Share Your Thoughts
William Shakespeare’s words are immortal because of how they capture many a human being’s internal struggles, foibles, fears, failings, and successes. There is something identifiable in each character, plot, and story that makes the lines written hundreds of years ago resonate within us. When a writer is able to capture the essence of the human experience, it is then that the usual markers of identity fall to the wayside. Shorn of this ornamentation, we can truly experience the universality of Shakespeare’s words and that of the human experience itself.
Tim Supple’s directorial venture of “A Midsummer Night’s Dream,” attempts to capture this universality. This is an Indian adaptation of the play with a cast of Indian actors speaking English and seven other Indian languages including Malayalam, Marathi, Hindi, Bengali, and Tamil.
“I was asked by the British Council in India to do this play,” he says during a telephone conversation, adding “the part that I enjoyed tremendously was the one year that I spent traveling in the country. I was so impressed by the resourcefulness of the actors, who improvise, given severe resource limitations. The country is a fascinating amalgam of the old and the new. When I walk in Mumbai, I see many wearing clothes that were probably worn hundreds of years ago, whereas there are others who wear Western outfits. This mix of the old and the modern is reflected in the fascinating ways in which 2000-year old theatrical traditions are morphed when they are presented in the modern setting.” From this conversation, I learn that he found the process of casting more daunting than he had imagined. The physicality evident in the theatrcial abilities of the Indian actors who could dance, sing, do puppetry and kalari has been used skilfully throughout the production.
Joy Fernandes who plays the role of Bottom wonders, “I doubt if Shakespeare wrote this play for the British; perhaps he wrote it for Indians. Kings, queens, parents running the marriage system, the class system that exists all around us—as Indians, we can identify with all of these struggles.”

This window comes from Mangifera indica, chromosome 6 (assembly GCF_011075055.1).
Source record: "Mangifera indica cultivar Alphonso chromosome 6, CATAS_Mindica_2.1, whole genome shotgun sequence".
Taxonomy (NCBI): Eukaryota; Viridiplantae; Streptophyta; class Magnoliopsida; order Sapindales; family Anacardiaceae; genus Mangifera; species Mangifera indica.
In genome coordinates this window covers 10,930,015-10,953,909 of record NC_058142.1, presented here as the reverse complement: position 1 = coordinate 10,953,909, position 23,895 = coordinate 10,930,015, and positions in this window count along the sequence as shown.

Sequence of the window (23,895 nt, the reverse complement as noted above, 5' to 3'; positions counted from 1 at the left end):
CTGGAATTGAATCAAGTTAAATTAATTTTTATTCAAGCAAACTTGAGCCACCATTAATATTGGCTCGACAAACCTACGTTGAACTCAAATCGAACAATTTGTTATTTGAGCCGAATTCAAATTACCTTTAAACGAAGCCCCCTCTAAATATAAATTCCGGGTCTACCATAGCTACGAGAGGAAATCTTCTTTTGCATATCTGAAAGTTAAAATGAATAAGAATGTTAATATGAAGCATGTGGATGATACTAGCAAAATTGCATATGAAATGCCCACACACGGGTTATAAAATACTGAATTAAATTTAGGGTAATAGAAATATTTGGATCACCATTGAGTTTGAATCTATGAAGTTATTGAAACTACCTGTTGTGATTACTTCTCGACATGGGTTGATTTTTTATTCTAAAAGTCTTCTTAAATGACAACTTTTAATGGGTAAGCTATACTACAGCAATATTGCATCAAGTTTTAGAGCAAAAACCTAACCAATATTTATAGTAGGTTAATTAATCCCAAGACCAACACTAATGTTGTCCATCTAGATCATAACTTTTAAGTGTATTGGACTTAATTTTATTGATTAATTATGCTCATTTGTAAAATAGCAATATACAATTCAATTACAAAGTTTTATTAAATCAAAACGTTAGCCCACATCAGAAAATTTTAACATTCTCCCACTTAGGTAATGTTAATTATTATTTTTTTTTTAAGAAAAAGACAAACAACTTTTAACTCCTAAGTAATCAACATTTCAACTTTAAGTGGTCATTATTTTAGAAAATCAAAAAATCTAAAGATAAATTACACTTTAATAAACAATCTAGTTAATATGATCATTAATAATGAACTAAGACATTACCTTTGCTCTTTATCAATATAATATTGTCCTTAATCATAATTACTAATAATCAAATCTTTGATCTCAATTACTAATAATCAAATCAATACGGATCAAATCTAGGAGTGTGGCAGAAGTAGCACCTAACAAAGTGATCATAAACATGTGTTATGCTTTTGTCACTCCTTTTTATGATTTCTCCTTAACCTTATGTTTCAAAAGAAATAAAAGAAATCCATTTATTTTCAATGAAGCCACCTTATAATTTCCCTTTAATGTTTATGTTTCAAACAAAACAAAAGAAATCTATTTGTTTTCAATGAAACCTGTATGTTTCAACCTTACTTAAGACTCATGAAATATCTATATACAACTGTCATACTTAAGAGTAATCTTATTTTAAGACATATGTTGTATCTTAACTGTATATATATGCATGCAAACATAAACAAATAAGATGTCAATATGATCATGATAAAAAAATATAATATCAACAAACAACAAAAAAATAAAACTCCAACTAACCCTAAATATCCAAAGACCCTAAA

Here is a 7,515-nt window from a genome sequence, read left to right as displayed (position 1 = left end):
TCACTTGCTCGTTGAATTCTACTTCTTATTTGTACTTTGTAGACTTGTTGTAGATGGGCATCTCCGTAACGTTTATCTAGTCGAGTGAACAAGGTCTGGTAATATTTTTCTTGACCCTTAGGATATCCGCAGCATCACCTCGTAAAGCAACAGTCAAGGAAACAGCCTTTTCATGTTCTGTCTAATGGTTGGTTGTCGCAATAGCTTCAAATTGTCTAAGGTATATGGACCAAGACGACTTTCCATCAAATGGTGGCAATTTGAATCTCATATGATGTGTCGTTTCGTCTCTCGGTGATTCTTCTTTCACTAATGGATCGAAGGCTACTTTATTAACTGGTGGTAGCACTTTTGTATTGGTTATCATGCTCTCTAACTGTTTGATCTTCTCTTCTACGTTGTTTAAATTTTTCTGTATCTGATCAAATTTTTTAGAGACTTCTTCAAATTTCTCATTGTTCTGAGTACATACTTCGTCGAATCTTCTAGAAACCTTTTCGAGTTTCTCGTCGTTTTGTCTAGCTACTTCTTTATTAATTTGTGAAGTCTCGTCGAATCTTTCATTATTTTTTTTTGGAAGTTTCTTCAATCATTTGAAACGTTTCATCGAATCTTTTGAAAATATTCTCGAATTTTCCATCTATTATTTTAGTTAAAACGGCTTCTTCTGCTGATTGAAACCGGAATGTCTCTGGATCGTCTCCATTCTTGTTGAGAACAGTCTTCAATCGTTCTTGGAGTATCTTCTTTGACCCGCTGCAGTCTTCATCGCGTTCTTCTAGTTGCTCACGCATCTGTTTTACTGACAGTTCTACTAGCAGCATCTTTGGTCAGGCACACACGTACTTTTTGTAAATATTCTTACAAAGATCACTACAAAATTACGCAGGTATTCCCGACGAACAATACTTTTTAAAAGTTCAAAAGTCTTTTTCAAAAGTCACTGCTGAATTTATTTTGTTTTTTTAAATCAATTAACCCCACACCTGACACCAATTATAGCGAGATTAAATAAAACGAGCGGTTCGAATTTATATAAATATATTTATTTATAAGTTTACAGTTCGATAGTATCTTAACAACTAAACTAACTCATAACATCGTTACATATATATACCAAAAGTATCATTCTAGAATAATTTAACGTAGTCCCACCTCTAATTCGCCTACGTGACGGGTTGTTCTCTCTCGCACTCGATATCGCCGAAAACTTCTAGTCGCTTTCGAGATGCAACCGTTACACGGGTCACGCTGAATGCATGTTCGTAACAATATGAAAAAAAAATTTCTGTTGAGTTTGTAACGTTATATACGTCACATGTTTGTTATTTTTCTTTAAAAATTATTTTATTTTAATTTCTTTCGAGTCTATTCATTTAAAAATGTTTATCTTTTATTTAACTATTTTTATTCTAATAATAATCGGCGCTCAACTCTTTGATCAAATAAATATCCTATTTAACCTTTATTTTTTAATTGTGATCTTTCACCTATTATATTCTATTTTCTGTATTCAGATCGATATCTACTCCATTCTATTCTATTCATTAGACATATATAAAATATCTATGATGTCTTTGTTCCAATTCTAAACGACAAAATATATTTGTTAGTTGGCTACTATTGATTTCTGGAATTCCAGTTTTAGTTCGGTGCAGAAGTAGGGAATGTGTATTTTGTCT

Archana Ramaswamy who plays the role of Tiania, the queen of fairies says that the role lets her hold nothing back physically or emotionally. Her background as a bharatanatyam artist has also been exploited to develop movement vocabulary for this role.
Supple says, “With the multiplicity of languages in India, it was easy for an outsider like me to bring about a national quality to this play. I did not get caught up in the primacy of one language over another. I hope that this productin is able to convey the power of theater for its own sake”.
After a successful run at the Roundhouse Theatre in London and shows across India, we get a chance to watch this “dream” onstage in San Francisco soon.
Directed by Tim Supple. Set and Costume Design: Sumant Jayakrishnan; Music Direction: Devissaro; Lighting Design: Zuleikha Chaudhari; Choreography: D. Padmakumar and M. Palani
Runs May 6—June 1. Tuesday-Saturday evening, 8 p.m.; Wednesday, Saturday and Sunday matinees at 2 p.m. $35-$80. Curran Theatre, 445 Geary St., San Francisco. Running time: 2 hrs., 37 min. (includes intermission) www.shnsf.com
|Nirupama Vaidhyanathan is on the editorial board of India Currents.|